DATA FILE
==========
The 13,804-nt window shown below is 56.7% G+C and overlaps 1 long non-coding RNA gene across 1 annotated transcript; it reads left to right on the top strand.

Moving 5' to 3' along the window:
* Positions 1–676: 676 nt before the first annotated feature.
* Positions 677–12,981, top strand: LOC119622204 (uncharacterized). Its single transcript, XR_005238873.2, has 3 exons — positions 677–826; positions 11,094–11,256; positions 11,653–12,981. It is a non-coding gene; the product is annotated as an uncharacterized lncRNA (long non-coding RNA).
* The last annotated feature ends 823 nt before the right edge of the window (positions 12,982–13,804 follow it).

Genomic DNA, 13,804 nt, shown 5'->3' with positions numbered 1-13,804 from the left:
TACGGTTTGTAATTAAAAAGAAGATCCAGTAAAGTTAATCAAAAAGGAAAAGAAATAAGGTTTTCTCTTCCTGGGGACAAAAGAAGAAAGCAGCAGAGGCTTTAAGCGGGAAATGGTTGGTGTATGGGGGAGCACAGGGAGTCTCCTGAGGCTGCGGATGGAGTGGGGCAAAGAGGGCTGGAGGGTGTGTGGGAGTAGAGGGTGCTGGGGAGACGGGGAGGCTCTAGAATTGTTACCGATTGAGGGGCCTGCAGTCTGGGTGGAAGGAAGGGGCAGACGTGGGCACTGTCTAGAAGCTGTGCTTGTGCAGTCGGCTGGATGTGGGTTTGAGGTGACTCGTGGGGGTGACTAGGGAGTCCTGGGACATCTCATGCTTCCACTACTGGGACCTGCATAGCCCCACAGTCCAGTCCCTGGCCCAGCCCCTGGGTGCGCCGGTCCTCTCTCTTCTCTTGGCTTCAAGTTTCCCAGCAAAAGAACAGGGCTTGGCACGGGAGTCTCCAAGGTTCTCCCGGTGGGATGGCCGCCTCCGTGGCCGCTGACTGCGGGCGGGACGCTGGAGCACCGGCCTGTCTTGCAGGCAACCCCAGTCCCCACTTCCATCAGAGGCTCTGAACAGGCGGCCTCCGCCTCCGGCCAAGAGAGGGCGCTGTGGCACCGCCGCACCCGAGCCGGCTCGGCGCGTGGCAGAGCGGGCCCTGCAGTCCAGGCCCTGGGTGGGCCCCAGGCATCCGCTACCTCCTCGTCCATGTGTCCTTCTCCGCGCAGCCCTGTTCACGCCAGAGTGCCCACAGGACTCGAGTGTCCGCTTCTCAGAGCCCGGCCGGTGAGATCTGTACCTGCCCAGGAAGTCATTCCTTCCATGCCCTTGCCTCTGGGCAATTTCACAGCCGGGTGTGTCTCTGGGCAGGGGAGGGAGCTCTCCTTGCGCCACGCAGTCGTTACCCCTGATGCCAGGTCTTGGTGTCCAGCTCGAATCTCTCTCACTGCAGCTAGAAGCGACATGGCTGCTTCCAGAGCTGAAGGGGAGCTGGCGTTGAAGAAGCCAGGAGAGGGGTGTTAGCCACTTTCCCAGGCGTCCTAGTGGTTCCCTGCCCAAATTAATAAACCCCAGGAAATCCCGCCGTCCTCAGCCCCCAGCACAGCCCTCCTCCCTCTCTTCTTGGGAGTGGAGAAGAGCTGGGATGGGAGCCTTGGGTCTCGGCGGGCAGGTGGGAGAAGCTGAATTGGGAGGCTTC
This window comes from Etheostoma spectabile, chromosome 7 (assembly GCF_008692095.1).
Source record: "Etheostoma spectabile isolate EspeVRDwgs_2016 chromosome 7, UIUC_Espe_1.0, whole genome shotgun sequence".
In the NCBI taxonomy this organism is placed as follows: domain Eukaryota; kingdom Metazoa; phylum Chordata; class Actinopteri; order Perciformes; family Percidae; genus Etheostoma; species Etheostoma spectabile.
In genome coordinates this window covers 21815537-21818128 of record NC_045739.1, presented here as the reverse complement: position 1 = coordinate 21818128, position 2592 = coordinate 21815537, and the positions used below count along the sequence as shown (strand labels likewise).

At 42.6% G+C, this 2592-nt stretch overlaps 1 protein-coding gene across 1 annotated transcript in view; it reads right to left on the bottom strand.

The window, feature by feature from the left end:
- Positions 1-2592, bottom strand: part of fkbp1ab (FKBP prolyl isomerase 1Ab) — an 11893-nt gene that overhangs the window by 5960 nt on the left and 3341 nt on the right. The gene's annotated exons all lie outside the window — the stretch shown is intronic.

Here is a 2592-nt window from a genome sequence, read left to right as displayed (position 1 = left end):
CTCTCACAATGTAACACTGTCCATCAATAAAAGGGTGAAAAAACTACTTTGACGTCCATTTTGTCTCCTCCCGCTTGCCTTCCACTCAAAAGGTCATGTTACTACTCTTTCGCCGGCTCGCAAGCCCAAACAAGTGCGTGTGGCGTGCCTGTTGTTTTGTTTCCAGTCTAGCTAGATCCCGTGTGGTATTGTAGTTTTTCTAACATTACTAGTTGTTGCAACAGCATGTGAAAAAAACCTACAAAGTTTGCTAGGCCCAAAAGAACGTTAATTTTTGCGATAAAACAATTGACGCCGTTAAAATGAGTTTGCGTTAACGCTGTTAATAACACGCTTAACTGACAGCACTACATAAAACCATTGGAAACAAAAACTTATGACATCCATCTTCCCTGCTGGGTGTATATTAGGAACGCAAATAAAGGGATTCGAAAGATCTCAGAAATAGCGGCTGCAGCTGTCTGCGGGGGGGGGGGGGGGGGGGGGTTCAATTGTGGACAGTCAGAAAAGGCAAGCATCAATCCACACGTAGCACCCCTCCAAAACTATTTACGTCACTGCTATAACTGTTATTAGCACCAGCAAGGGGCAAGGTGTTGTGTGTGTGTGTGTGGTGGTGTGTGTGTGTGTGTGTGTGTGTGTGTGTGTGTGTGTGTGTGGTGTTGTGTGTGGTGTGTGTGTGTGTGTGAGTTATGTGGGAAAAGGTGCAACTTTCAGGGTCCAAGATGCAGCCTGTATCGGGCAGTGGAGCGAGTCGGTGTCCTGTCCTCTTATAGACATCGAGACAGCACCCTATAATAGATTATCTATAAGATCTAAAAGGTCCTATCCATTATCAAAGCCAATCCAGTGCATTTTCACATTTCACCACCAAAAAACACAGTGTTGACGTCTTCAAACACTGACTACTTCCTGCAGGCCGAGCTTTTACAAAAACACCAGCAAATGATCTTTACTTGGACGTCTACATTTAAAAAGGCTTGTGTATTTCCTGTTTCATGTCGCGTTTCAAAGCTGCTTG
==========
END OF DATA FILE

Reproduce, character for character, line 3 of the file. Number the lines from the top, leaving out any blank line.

* Positions 1–676: 676 nt before the first annotated feature.